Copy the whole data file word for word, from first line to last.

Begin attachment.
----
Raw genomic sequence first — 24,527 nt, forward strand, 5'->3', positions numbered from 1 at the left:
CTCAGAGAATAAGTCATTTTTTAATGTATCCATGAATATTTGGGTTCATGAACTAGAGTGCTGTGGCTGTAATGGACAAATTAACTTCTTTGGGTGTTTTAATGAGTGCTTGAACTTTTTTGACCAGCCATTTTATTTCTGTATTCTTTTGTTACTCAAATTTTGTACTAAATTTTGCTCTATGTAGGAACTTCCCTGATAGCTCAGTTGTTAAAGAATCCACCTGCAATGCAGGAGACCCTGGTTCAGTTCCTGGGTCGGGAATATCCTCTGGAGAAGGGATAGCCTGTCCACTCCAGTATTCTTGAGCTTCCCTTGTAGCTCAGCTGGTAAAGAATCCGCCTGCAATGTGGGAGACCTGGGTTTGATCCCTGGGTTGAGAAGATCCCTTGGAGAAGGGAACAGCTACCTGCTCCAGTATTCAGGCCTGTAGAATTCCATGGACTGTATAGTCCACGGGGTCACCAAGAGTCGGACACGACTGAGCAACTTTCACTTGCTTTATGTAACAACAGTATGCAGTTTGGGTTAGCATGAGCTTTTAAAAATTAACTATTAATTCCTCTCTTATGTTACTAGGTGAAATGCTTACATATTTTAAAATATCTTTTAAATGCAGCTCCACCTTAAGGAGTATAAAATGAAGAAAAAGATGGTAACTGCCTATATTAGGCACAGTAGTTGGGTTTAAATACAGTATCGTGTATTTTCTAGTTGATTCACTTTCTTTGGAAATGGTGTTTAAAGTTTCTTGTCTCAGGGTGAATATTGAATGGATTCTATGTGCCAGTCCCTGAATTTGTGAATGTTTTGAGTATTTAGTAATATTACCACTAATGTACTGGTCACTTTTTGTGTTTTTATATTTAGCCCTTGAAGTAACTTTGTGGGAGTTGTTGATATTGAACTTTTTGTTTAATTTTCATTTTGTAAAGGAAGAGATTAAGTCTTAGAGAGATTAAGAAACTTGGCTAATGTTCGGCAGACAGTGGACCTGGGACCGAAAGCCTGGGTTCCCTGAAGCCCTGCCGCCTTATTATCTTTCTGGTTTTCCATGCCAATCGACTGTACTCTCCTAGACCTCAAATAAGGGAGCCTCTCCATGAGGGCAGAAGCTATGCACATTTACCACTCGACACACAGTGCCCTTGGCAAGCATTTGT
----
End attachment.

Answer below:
Raw genomic sequence first — 24,527 nt, forward strand, 5'->3', positions numbered from 1 at the left:
CTCAGAGAATAAGTCATTTTTTAATGTATCCATGAATATTTGGGTTCATGAACTAGAGTGCTGTGGCTGTAATGGACAAATTAACTTCTTTGGGTGTTTTAATGAGTGCTTGAACTTTTTTGACCAGCCATTTTATTTCTGTATTCTTTTGTTACTCAAATTTTGTACTAAATTTTGCTCTATGTAGGAACTTCCCTGATAGCTCAGTTGTTAAAGAATCCACCTGCAATGCAGGAGACCCTGGTTCAGTTCCTGGGTCGGGAATATCCTCTGGAGAAGGGATAGCCTGTCCACTCCAGTATTCTTGAGCTTCCCTTGTAGCTCAGCTGGTAAAGAATCCGCCTGCAATGTGGGAGACCTGGGTTTGATCCCTGGGTTGAGAAGATCCCTTGGAGAAGGGAACAGCTACCTGCTCCAGTATTCAGGCCTGTAGAATTCCATGGACTGTATAGTCCACGGGGTCACCAAGAGTCGGACACGACTGAGCAACTTTCACTTGCTTTATGTAACAACAGTATGCAGTTTGGGTTAGCATGAGCTTTTAAAAATTAACTATTAATTCCTCTCTTATGTTACTAGGTGAAATGCTTACATATTTTAAAATATCTTTTAAATGCAGCTCCACCTTAAGGAGTATAAAATGAAGAAAAAGATGGTAACTGCCTATATTAGGCACAGTAGTTGGGTTTAAATACAGTATCGTGTATTTTCTAGTTGATTCACTTTCTTTGGAAATGGTGTTTAAAGTTTCTTGTCTCAGGGTGAATATTGAATGGATTCTATGTGCCAGTCCCTGAATTTGTGAATGTTTTGAGTATTTAGTAATATTACCACTAATGTACTGGTCACTTTTTGTGTTTTTATATTTAGCCCTTGAAGTAACTTTGTGGGAGTTGTTGATATTGAACTTTTTGTTTAATTTTCATTTTGTAAAGGAAGAGATTAAGTCTTAGAGAGATTAAGAAACTTGGCTAATGTTCGGCAGACAGTGGACCTGGGACCGAAAGCCTGGGTTCCCTGAAGCCCTGCCGCCTTATTATCTTTCTGGTTTTCCATGCCAATCGACTGTACTCTCCTAGACCTCAAATAAGGGAGCCTCTCCATGAGGGCAGAAGCTATGCACATTTACCACTCGACACACAGTGCCCTTGGCAAGCATTTGT